Some folks see the glass as half full, others as almost empty. Our views of the world are complex and the product of the totality of our experiences. If people have generally been kind and loving to us we are prone to feel confident that most of the time we will be in the company of goodness. If, on the other hand, our history has been one of physical or mental abuse we will be wary and less inclined to trust. Our thoughts and opinions often reflect the ways in which we have lived.
I’ve seen children who were aggressive or withdrawn with whom it was difficult to form a relationship. Their defenses evolved from hurts that were inflicted upon them. They learned to be wary, more cautious because they were expecting the hammer to fall at any moment. We often see such people as being troublemakers or loners when in truth they are simply protecting themselves.
As an educator I wanted to know why a child was either aggressive or unnaturally frightened. I generally found in each case that there were valid reasons for such behaviors. As my mom often told me, a student who goes home to a private hell is rarely interested in doing homework or studying for tests. They have to deal with far more important issues of safety.
I recall so many stories that still make me cringe when I think of them. I had a student who thought nothing of telling me to F… off whenever I gave him a directive. I eventually learned that he had witnessed his father killing his mother. After his dad went to prison he was essentially orphaned and angry at the world. When I demonstrated patience and understanding his vulgar language disappeared. By treating him with respect I convinced him to reciprocate. It took a great deal of time and patience to work with him, but it was worth the efforts because he eventually developed into a delightful person. With unconditional love from the aunt who adopted him and concern from his teachers he emerged scarred but no longer filled with rage.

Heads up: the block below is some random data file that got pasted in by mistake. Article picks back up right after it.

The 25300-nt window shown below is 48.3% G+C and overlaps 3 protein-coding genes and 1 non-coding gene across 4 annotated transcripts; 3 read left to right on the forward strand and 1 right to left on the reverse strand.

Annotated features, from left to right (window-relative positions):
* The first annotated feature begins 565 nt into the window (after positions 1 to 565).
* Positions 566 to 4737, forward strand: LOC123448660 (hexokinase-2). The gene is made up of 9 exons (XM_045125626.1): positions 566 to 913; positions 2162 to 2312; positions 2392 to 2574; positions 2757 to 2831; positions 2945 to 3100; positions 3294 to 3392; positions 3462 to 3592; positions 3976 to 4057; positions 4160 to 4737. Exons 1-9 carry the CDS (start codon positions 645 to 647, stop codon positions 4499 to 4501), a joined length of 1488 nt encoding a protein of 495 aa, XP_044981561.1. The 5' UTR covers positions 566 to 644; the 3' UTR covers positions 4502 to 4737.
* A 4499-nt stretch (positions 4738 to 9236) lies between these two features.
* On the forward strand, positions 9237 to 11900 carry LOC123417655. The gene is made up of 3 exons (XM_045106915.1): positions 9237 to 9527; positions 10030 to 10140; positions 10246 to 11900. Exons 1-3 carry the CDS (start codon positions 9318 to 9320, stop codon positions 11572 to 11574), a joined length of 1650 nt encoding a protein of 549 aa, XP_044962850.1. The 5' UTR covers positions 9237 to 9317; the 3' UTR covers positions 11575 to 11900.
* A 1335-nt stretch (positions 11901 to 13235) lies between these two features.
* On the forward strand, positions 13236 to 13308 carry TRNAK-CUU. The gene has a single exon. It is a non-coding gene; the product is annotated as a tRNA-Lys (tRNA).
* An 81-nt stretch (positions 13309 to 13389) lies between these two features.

So it is with everyone. If we do not understand a person or his/her point of view it would be well for us to learn more about what has made him/her that way. In almost all cases a person’s background reveals much about them and why they think and act in certain ways. We are indeed complex beings and our reactions are part of a complicated history.
I can still see the faces and recall the stories. The boy who seemed not to care at all actually cared so deeply that he cracked. The girl who was loud and obnoxious was protecting herself from more sexual abuse than she had already endured. The young man who appeared to hate everyone felt that he was unwanted by his parents. The girl whose grades fell precipitously was filled with fears and self loathing because she had constantly been told that she was worthless.
On the other hand those whose lives are filled with love and security tend to be successful barring some mental disease or addiction. They delight their teachers and their friends. They work hard and find success. They are assured that people care about them like the young man who was tempted to follow the lead of gang members but was brought to his senses by his parents and the members of his church. When he saw how much they loved him in spite of his fall from grace he was moved to do the right thing. He ultimately became the very good man that the adults in his life had believed him to be.
We generally respond to love, so I wonder sometimes why we don’t use more of it to solve some of the problems that plague our society. We are too quick to judge and even to condemn without ever learning what is behind actions and beliefs that are contrary to our own. Nobody likes to be judged unfairly, and yet we see it being done all of the time and we rarely speak up when we see it happening.
While I’m not one for creating trouble, I also believe in defending the misunderstood. I’ve often become the voice of someone who is the victim of unjust judgements. I advocate for taking the time to develop understanding and compassion. That does not mean feeling sorry for people or defending evil, but rather walking just long enough in their shoes to learn what is driving them. Sometimes when we take the time to do this, we find, as I have on so many occasions, that their actions follow quite logically from what has been happening to them.
Think of all of the questions that we face in society, and ask yourself why there are so many different reactions and answers. When you begin such exercises you soon realize that very little is as simple as it may at first seem. Then you are ready to work toward find real solutions.